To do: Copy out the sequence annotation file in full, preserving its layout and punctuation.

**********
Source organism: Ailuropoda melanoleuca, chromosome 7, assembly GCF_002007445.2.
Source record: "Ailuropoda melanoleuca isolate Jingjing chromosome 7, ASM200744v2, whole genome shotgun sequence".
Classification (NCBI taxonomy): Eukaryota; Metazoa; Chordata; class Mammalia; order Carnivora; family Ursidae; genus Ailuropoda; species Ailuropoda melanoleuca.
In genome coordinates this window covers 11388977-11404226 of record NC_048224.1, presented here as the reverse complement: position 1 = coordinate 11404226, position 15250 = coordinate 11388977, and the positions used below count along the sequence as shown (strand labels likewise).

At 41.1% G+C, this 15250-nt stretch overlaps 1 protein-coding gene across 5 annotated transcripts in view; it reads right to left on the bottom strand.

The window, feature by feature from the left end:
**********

Source organism: Ailuropoda melanoleuca, chromosome 7, assembly GCF_002007445.2.
Source record: "Ailuropoda melanoleuca isolate Jingjing chromosome 7, ASM200744v2, whole genome shotgun sequence".
Classification (NCBI taxonomy): Eukaryota; Metazoa; Chordata; class Mammalia; order Carnivora; family Ursidae; genus Ailuropoda; species Ailuropoda melanoleuca.
In genome coordinates this window covers 11388977-11404226 of record NC_048224.1, presented here as the reverse complement: position 1 = coordinate 11404226, position 15250 = coordinate 11388977, and the positions used below count along the sequence as shown (strand labels likewise).

At 41.1% G+C, this 15250-nt stretch overlaps 1 protein-coding gene across 5 annotated transcripts in view; it reads right to left on the bottom strand.

The window, feature by feature from the left end: